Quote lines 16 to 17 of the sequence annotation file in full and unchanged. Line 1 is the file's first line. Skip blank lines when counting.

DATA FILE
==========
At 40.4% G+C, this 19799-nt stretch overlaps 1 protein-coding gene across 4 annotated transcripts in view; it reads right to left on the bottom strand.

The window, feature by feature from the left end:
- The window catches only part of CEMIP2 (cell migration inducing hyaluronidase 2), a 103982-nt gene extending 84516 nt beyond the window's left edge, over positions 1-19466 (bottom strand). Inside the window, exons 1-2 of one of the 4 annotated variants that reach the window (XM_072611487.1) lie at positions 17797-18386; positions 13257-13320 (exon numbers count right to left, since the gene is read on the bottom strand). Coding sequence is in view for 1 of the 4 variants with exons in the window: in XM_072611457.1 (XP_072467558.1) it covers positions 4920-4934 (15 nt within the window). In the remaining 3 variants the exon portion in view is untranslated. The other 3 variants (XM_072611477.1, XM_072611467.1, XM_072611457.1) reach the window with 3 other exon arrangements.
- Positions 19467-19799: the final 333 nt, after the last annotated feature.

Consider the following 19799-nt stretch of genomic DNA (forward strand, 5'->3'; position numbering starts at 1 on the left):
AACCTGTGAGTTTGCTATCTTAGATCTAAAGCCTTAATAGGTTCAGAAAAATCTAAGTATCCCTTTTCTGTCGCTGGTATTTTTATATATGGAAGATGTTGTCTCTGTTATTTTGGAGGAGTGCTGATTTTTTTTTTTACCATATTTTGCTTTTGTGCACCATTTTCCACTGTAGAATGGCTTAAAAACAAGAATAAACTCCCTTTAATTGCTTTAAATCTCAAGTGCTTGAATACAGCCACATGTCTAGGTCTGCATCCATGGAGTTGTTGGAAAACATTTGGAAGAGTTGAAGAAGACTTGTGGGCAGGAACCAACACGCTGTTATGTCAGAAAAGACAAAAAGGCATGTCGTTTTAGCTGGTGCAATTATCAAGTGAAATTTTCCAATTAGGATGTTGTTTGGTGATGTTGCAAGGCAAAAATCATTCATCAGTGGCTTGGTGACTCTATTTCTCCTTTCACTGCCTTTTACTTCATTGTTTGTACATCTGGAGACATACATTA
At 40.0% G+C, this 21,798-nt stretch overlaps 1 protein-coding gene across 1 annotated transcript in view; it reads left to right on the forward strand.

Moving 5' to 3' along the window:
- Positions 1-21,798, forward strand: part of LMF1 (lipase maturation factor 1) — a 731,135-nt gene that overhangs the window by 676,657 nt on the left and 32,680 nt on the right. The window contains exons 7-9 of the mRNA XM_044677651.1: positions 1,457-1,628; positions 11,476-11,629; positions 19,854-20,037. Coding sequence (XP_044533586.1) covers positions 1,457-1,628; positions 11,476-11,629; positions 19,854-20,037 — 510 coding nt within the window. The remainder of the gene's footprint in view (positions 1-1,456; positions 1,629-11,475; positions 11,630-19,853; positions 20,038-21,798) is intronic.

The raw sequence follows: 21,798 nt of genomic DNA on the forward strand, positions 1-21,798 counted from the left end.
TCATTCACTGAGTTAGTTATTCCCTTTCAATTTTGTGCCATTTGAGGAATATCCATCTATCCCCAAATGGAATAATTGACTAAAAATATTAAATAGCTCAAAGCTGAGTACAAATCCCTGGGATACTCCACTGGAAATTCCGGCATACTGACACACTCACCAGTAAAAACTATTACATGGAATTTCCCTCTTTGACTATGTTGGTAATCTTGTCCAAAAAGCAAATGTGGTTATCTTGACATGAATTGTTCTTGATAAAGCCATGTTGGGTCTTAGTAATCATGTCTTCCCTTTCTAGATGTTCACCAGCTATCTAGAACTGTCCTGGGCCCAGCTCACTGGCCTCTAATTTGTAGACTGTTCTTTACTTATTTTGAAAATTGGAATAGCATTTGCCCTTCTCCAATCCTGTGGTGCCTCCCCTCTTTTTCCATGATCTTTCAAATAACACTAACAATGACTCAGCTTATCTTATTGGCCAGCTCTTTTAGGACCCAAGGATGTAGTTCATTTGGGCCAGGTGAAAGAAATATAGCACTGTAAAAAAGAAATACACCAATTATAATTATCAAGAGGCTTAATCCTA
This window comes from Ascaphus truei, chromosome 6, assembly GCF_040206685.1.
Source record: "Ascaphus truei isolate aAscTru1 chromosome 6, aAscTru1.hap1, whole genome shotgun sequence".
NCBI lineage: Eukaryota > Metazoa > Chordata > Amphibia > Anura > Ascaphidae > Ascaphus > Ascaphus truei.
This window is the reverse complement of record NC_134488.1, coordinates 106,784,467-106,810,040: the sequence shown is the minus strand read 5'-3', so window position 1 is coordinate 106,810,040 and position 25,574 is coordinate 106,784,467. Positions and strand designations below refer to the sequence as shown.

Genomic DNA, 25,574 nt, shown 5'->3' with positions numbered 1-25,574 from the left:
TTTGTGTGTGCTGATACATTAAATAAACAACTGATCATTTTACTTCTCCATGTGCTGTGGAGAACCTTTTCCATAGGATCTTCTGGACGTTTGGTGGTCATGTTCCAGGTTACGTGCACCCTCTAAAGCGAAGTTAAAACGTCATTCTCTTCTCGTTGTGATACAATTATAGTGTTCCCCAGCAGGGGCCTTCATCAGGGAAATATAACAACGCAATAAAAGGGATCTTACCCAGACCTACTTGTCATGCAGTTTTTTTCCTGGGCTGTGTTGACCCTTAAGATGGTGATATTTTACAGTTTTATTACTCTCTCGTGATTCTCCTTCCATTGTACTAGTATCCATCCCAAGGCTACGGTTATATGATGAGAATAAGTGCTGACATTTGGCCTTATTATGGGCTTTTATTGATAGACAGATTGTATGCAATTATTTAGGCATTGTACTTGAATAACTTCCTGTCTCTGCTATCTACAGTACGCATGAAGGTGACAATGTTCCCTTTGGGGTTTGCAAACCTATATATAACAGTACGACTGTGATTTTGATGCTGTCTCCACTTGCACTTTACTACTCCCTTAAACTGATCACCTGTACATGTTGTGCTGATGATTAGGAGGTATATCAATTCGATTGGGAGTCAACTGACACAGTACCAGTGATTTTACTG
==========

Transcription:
Genomic DNA, 25,574 nt, shown 5'->3' with positions numbered 1-25,574 from the left:
TTTGTGTGTGCTGATACATTAAATAAACAACTGATCATTTTACTTCTCCATGTGCTGTGGAGAACCTTTTCCATAGGATCTTCTGGACGTTTGGTGGTCATGTTCCAGGTTACGTGCACCCTCTAAAGCGAAGTTAAAACGTCATTCTCTTCTCGTTGTGATACAATTATAGTGTTCCCCAGCAGGGGCCTTCATCAGGGAAATATAACAACGCAATAAAAGGGATCTTACCCAGACCTACTTGTCATGCAGTTTTTTTCCTGGGCTGTGTTGACCCTTAAGATGGTGATATTTTACAGTTTTATTACTCTCTCGTGATTCTCCTTCCATTGTACTAGTATCCATCCCAAGGCTACGGTTATATGATGAGAATAAGTGCTGACATTTGGCCTTATTATGGGCTTTTATTGATAGACAGATTGTATGCAATTATTTAGGCATTGTACTTGAATAACTTCCTGTCTCTGCTATCTACAGTACGCATGAAGGTGACAATGTTCCCTTTGGGGTTTGCAAACCTATATATAACAGTACGACTGTGATTTTGATGCTGTCTCCACTTGCACTTTACTACTCCCTTAAACTGATCACCTGTACATGTTGTGCTGATGATTAGGAGGTATATCAATTCGATTGGGAGTCAACTGACACAGTACCAGTGATTTTACTG